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Weekend Link Roundup (April 12-13, 2014)

April 13, 2014

Illustration_cherry_treeOur weekly roundup of new and noteworthy items from and about the nonprofit sector....

Civil Society

Writing in The Week, journalist Matt Bruenig takes a closer look at the one part of the charity versus social welfare argument that everyone ignores.

On the Hewlett Foundation's Work in Progress blog, Daniel Stid considers the implications of the Supreme Court's recent decision in McCutcheon v. Federal Election Commission for the foundation's developing plans for grantmaking in the democracy area.

Data

"Big Data is suddenly everywhere," write New York University professors Gary Marcus and Ernest Davis in the New York Times. "But precisely because of its newfound popularity and growing use, we need to be levelheaded about what [it] can — and can't — do." Before we embrace big data as the answer to all our problems, they add, keep in mind that big data:

  • is very good at detecting correlations but never tells us which correlations are meaningful;
  • often works well as an adjunct to scientific inquiry but rarely succeeds as a wholesale replacement;
  • can be gamed;
  • often generates results that are less robust under further scrutiny than initially thought;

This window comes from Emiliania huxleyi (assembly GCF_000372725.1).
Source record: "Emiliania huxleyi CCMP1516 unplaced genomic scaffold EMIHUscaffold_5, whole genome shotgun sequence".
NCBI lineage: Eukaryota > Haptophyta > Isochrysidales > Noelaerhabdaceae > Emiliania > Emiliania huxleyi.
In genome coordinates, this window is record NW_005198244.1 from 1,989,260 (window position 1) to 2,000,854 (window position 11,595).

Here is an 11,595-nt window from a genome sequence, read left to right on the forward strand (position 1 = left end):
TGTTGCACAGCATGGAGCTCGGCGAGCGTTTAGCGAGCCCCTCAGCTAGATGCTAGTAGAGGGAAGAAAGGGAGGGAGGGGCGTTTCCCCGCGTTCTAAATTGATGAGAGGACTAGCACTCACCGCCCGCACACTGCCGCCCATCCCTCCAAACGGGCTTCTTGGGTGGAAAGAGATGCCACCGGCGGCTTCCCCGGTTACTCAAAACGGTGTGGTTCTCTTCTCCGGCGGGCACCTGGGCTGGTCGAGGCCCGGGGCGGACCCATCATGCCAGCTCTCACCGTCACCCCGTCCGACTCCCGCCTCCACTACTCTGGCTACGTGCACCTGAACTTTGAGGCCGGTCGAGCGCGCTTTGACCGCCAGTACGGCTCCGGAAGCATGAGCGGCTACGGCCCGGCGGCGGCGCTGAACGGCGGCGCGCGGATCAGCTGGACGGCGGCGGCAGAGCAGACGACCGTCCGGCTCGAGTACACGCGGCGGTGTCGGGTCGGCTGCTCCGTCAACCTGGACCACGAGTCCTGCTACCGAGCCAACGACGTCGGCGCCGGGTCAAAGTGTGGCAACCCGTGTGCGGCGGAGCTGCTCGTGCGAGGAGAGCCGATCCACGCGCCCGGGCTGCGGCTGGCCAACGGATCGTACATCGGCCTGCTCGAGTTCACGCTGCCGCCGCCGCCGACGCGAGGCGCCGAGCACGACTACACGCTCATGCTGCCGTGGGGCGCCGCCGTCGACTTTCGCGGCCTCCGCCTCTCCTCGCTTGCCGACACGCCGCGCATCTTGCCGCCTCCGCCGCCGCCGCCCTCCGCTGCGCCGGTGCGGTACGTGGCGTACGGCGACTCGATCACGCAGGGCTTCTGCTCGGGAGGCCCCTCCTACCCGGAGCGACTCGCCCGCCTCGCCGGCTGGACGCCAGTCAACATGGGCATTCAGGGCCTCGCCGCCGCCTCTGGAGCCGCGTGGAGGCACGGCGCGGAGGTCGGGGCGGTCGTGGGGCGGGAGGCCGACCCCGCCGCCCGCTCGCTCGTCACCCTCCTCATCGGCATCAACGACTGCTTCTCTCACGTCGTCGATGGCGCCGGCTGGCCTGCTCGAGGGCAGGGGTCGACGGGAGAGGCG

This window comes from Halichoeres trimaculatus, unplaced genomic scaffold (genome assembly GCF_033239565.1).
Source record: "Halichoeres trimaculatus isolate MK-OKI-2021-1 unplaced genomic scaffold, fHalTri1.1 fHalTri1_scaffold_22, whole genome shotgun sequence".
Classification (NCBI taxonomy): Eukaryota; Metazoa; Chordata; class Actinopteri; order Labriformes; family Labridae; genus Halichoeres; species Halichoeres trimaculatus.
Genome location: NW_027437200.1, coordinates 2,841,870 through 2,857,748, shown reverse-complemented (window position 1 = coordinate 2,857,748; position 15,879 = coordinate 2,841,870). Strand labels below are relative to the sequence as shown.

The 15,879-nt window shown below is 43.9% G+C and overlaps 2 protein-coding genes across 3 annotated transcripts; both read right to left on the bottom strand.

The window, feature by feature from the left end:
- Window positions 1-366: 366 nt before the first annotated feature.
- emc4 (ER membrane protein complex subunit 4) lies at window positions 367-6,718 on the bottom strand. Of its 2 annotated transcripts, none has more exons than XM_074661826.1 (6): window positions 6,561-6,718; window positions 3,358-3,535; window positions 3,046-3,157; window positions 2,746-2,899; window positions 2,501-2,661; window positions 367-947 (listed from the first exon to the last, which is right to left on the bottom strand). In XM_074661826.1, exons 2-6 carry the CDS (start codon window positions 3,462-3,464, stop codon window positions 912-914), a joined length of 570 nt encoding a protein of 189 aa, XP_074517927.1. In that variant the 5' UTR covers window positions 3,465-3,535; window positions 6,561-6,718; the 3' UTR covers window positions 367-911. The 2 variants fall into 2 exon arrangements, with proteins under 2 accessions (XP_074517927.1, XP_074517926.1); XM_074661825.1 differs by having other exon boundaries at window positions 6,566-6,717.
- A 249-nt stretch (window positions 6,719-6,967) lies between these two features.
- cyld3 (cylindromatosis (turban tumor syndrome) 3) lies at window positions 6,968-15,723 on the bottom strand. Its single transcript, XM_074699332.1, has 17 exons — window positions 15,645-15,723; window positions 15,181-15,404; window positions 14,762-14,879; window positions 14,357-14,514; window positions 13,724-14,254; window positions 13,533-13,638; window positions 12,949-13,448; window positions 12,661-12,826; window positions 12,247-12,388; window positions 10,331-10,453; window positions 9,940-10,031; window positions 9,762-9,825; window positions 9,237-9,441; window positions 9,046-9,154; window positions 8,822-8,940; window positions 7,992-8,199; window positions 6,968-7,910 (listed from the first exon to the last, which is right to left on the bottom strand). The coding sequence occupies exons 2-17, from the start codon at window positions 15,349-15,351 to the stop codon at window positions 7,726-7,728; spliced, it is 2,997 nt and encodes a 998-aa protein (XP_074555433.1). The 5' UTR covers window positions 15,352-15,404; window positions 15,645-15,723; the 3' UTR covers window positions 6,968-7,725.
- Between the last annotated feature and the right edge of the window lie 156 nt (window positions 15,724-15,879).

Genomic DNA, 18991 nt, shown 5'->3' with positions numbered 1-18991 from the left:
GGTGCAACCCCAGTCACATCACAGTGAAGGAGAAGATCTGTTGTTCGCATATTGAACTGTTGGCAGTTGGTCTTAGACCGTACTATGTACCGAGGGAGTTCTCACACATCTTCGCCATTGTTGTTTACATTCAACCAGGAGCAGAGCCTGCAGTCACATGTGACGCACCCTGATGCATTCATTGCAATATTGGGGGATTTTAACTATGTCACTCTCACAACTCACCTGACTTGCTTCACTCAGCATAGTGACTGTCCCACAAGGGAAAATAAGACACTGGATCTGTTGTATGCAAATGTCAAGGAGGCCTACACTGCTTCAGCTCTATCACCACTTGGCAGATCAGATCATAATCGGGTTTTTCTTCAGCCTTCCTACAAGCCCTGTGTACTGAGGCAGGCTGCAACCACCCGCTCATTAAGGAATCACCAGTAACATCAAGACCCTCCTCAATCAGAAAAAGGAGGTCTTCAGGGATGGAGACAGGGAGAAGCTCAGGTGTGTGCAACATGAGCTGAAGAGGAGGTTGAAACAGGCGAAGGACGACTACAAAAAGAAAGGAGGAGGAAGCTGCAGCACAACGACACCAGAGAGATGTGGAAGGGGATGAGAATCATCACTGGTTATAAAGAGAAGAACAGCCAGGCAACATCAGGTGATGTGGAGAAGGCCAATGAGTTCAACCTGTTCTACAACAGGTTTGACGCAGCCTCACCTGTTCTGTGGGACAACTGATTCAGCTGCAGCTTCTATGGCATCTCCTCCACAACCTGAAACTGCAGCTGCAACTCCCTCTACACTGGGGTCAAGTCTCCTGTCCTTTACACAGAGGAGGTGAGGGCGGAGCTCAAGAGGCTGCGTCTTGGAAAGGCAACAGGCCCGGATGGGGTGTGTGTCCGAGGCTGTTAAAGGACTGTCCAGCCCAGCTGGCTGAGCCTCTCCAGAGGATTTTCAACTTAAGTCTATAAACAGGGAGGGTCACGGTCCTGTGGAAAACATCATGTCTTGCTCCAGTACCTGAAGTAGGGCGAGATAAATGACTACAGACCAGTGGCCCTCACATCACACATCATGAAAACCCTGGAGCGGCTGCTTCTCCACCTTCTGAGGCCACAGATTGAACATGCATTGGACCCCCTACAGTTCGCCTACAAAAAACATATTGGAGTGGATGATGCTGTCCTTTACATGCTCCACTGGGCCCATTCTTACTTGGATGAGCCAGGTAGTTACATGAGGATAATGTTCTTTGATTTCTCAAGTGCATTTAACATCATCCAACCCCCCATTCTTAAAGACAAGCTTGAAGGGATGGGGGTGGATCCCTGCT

• is subject to what might be called the "echo-chamber effect";
  • can amplify errors of correlation;
  • is prone to giving scientific-sounding solutions to hopelessly imprecise questions; and
  • excels when applied to things that are common but often falls short when applied to things that are less common.

Environment

As part of Goldman Sachs' Focus On series, Mark Tercek, president and CEO of the Nature Conservancy, makes the business case for investing in nature (video; running time: 3:08).

Ever since the Intergovernmental Panel on Climate Change released the the summary of its new report on climate impacts a few weeks ago, the word "transform" has been flying around in climate circles, writes Megan Rowling on the Thomson Reuters Foundation site. And if you listen closely to those conversations, adds Rowling, "the message is clear: the world has not yet changed radically enough to prevent dangerous levels of global warming, nor even to protect itself from the more extreme weather, gradual climate shifts and sea-level rise that are already hitting us. Instead we"ve been fiddling with adaptation while the planet burns."

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Financing Sustainable Development Around the World

April 11, 2014